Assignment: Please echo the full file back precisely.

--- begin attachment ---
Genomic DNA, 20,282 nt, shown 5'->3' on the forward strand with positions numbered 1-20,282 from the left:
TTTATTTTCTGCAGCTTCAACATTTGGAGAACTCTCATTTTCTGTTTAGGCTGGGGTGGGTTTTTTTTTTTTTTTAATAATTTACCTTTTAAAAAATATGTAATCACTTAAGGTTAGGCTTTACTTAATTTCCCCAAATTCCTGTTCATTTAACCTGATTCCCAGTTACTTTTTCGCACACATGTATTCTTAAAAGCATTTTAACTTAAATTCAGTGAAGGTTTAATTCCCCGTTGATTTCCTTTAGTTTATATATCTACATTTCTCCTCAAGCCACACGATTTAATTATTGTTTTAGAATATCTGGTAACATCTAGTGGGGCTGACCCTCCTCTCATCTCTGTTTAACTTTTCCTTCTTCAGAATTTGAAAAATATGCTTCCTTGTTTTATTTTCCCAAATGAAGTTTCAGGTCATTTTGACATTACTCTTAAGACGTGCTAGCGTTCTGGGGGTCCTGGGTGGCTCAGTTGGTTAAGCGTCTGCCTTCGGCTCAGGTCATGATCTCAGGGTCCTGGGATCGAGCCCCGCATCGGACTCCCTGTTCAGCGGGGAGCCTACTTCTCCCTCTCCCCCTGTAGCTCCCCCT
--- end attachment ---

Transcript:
Genomic DNA, 20,282 nt, shown 5'->3' on the forward strand with positions numbered 1-20,282 from the left:
TTTATTTTCTGCAGCTTCAACATTTGGAGAACTCTCATTTTCTGTTTAGGCTGGGGTGGGTTTTTTTTTTTTTTTAATAATTTACCTTTTAAAAAATATGTAATCACTTAAGGTTAGGCTTTACTTAATTTCCCCAAATTCCTGTTCATTTAACCTGATTCCCAGTTACTTTTTCGCACACATGTATTCTTAAAAGCATTTTAACTTAAATTCAGTGAAGGTTTAATTCCCCGTTGATTTCCTTTAGTTTATATATCTACATTTCTCCTCAAGCCACACGATTTAATTATTGTTTTAGAATATCTGGTAACATCTAGTGGGGCTGACCCTCCTCTCATCTCTGTTTAACTTTTCCTTCTTCAGAATTTGAAAAATATGCTTCCTTGTTTTATTTTCCCAAATGAAGTTTCAGGTCATTTTGACATTACTCTTAAGACGTGCTAGCGTTCTGGGGGTCCTGGGTGGCTCAGTTGGTTAAGCGTCTGCCTTCGGCTCAGGTCATGATCTCAGGGTCCTGGGATCGAGCCCCGCATCGGACTCCCTGTTCAGCGGGGAGCCTACTTCTCCCTCTCCCCCTGTAGCTCCCCCT